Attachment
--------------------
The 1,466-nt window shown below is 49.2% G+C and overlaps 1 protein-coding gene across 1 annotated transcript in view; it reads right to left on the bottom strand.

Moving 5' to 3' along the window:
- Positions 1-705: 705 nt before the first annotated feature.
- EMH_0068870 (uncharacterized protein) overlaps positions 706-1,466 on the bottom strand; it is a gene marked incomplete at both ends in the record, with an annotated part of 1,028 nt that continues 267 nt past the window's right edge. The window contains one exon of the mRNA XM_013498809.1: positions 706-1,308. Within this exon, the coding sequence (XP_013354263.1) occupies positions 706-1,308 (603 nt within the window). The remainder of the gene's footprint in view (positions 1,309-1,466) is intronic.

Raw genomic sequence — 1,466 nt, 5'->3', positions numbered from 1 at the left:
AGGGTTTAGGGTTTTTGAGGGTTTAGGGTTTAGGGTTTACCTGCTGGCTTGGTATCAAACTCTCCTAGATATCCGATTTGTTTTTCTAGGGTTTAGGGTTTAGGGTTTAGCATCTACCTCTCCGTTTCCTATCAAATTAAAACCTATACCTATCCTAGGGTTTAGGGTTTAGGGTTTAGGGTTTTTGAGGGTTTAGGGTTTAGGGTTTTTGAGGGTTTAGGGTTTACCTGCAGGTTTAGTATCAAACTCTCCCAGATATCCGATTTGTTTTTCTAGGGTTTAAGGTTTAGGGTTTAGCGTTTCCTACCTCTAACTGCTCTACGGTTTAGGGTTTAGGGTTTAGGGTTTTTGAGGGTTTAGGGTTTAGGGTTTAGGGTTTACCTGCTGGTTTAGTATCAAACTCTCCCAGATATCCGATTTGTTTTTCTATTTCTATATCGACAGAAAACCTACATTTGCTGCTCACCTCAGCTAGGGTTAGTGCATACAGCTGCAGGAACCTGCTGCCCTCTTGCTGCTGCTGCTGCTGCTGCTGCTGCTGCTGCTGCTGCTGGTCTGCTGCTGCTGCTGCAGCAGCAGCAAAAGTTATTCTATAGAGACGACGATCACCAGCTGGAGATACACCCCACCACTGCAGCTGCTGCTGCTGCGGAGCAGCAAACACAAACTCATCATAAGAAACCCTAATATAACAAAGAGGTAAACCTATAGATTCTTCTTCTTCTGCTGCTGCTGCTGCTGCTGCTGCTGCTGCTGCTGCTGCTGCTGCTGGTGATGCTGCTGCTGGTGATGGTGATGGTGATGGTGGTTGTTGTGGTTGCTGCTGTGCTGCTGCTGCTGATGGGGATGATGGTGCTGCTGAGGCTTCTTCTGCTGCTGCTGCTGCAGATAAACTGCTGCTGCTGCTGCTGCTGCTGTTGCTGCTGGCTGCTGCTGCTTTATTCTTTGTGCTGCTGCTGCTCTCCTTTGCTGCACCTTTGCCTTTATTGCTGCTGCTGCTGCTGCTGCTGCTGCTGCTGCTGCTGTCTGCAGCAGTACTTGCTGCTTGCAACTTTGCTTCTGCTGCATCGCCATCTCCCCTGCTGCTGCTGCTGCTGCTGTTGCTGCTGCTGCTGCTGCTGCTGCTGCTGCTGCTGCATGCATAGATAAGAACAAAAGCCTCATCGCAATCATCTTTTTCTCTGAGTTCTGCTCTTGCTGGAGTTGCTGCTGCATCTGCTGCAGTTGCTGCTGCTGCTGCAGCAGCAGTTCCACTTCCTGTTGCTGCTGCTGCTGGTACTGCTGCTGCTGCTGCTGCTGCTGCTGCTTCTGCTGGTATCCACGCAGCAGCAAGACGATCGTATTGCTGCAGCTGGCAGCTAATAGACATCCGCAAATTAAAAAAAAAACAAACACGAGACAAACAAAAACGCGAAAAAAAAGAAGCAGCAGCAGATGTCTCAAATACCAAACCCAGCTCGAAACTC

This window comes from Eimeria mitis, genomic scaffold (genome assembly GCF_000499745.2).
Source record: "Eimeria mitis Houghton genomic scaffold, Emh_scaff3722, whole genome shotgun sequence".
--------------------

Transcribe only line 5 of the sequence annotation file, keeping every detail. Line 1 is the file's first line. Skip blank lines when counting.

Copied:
Raw genomic sequence — 1,466 nt, 5'->3', positions numbered from 1 at the left: